When you speak to event professionals about why they entered the industry, it’s clear that most are driven by the creative aspect and the ability to produce a client’s dream event. Simply put, we like people and products. What you won’t hear is someone saying that they went into the industry because they wanted to spend time in their inbox.
For most, emails are a necessary tool for communicating with clients, vendor partners, and other people--but by no means are we collectively doing anything beyond sending and receiving emails. Email ends up taking a backseat because people don’t want to focus on it, but it still ends up taking more time than necessary.
Unfortunately, this means that we’re behind the curve when it comes to using computers in today’s modern world. While you can sign up for a workshop or master class about anything from producing one-of-a-kind color palettes to the minutiae of stationery design, there’s less education in the way of effective communication.
Many creatives get into the space for just that—the creativity. Yet, they find themselves buried in emails from clients, feeling overwhelmed, and watching their inboxes fill up. Then, it becomes more of an inbox triage than a proactive strategy for staying on top of incoming messages.
With smart and intentional email management, you’ll find that you have more time in your day to pursue the parts of business that you’re most passionate. It also affords you a better client experience through quicker and more effective communications. Here are a few strategies to get your inbox back into shape and keep it operating at peak efficiency going forward.
- Implement a folder structure.
The idea of using a folder structure is to leave your inbox as clean as possible. Everything in your inbox should be a real-time action item; the rest should be filed away. Start by organizing your inbox with large folders, which can later be broken down into subfolders. I work well chronologically, so I start with yearly folders on the top level and, within each, I have subfolders for each client as well as admin tasks (i.e., taxes, payroll, etc.).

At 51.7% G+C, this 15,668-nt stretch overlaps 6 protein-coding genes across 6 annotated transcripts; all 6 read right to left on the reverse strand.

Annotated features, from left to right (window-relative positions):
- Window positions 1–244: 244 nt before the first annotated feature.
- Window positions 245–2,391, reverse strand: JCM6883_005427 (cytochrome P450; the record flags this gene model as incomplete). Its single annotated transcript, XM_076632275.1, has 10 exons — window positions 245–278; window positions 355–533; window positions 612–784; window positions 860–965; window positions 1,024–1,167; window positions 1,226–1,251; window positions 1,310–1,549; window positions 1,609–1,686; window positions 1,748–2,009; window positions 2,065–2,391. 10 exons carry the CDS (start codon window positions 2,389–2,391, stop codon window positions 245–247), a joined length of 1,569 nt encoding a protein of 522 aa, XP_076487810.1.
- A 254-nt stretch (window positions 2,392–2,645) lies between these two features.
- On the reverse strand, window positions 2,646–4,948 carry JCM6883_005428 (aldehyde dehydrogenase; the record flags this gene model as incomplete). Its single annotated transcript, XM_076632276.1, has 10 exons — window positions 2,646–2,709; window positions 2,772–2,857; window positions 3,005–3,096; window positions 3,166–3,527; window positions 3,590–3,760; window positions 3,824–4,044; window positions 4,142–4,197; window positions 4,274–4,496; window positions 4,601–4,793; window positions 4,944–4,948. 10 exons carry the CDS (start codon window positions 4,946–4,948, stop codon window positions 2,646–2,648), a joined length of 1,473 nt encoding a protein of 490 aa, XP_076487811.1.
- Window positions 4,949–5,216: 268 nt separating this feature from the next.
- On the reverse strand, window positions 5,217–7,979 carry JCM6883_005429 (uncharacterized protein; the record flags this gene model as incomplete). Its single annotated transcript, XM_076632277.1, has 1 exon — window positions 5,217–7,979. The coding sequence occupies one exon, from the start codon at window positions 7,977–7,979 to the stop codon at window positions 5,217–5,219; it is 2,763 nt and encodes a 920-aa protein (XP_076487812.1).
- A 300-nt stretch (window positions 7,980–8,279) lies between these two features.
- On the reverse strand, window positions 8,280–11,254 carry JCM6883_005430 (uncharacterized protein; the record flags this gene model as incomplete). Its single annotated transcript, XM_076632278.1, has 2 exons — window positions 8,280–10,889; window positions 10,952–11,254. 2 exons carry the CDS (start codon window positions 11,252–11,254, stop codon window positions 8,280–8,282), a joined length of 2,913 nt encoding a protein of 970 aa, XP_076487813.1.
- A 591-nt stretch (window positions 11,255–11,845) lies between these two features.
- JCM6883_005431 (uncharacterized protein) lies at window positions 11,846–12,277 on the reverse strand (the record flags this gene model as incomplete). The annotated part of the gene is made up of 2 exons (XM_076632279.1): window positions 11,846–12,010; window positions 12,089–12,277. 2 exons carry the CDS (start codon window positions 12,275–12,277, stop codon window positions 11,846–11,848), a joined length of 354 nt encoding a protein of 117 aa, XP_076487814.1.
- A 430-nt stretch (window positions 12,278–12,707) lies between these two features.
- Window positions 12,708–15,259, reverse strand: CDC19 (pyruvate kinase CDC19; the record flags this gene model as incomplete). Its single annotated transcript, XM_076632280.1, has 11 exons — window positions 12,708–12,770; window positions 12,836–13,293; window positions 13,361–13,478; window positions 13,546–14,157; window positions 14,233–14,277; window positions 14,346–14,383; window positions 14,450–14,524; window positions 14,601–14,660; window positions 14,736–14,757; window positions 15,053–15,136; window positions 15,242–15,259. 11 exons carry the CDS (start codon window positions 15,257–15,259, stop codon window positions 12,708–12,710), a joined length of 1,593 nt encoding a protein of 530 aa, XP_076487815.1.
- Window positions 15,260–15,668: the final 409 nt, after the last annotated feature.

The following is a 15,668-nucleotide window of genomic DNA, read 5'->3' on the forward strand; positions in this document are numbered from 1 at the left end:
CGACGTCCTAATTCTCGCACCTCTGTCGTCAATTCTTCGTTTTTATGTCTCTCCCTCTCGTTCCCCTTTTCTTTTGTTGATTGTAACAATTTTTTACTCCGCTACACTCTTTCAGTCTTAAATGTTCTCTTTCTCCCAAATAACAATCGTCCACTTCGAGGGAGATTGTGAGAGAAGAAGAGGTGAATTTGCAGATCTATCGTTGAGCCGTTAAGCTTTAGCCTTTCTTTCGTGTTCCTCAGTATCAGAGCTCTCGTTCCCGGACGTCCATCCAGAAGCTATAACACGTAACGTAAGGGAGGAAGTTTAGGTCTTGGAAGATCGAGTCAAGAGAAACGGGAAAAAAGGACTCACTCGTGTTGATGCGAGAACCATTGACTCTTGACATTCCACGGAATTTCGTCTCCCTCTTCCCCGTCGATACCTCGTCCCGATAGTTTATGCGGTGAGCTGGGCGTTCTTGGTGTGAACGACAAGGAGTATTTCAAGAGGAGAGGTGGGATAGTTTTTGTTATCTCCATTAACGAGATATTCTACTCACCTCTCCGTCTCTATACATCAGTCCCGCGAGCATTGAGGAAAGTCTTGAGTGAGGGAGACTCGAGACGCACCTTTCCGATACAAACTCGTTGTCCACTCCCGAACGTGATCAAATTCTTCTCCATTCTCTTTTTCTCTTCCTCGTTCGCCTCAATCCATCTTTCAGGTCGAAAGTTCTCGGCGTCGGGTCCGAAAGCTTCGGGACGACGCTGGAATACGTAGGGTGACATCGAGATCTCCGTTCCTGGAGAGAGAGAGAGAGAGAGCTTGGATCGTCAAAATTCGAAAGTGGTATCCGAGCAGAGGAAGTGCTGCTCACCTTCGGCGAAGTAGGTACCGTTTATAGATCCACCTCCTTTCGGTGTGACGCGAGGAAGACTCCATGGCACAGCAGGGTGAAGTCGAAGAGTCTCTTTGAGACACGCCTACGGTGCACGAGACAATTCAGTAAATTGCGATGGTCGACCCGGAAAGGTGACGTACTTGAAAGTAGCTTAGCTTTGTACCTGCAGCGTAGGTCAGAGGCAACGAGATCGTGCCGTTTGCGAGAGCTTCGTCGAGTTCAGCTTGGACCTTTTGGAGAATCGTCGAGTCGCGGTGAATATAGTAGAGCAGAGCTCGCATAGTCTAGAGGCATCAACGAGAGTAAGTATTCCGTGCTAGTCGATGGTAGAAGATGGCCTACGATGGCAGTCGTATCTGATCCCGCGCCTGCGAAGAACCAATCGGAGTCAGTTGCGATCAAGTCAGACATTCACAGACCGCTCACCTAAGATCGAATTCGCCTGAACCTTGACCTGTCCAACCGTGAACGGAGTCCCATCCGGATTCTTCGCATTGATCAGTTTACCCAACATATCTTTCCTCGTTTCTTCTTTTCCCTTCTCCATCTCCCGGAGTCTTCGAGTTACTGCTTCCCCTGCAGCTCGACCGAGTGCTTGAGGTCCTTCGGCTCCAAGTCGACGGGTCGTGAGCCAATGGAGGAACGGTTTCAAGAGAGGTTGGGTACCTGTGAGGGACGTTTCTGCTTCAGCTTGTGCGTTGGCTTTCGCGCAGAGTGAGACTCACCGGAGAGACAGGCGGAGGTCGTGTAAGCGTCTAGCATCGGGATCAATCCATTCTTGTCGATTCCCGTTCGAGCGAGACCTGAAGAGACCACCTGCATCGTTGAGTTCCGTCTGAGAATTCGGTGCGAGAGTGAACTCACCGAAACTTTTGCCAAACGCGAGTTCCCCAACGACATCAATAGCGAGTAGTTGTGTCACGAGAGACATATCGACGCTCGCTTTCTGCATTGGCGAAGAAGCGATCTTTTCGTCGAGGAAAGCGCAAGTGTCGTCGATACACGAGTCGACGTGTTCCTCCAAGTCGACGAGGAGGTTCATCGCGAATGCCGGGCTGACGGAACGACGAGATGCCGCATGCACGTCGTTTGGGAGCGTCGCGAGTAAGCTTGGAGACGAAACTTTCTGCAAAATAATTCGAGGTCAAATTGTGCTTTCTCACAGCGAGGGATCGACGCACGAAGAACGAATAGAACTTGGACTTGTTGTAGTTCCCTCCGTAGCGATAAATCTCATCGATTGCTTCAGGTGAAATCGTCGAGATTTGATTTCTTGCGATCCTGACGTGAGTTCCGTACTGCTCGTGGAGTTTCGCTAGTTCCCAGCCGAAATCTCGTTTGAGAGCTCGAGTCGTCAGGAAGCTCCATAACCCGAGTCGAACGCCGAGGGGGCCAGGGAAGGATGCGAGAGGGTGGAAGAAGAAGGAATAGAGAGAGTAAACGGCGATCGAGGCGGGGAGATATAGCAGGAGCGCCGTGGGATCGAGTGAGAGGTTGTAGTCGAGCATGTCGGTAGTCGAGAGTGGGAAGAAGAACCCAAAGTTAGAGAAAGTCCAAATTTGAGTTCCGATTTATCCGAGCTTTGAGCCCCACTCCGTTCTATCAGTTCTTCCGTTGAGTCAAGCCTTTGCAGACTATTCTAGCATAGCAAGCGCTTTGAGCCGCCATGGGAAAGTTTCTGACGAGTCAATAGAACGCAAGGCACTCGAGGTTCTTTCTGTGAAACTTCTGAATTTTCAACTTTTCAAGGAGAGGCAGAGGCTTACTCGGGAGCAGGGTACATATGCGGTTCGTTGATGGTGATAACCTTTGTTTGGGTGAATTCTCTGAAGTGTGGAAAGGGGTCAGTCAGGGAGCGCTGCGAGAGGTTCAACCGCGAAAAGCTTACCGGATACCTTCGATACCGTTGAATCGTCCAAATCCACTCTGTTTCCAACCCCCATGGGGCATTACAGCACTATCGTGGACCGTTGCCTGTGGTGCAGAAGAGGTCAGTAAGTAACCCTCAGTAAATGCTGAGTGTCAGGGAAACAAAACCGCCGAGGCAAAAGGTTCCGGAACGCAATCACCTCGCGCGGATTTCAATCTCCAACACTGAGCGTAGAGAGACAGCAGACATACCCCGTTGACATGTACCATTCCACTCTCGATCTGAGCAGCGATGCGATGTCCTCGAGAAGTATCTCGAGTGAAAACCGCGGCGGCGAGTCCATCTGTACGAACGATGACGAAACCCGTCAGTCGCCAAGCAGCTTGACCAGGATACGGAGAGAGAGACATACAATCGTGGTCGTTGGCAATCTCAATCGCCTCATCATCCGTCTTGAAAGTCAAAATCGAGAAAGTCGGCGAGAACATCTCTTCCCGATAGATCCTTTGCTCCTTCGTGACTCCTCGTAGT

However, even the best folder structure is worthless if you don’t use it. You need to commit to filing each and every email away. Sure, email clients have great search functions, which may leave you thinking you can get away with a cluttered inbox. However, this is a quick way to lose track of emails that haven’t been responded to--a search bar won’t tell you that. Consider your inbox as a to-do list--everything that is already done no longer has a place and should be filed in the correct folder.
- Set office hours.
It’s essential that you’re setting “office hours” for the time you’ll be tackling emails. It works differently for everyone, but should be something that fits into your schedule and for the most part can be consistent. It could be first thing in the morning or perhaps the hours surrounding lunchtime. If you get a lot of personal emails (which is totally fine!), you may need to break out a larger chunk of time to address them or have them filtered into a folder where you can address them later. Having your office hours dedicated solely to work will remove distractions and increase productivity.
Personally, I do keep my email up on my computer at all times, but I only actively manage it for a few hours each day. I check in the morning to weed out the junk, then dedicate two hours midday. I’ll also do a final sweep of my inbox before the day ends so I have a head start on the next morning. Setting time aside for this allows you to remain mindful of your current task at hand, avoiding the constant distraction of bouncing between projects and emails.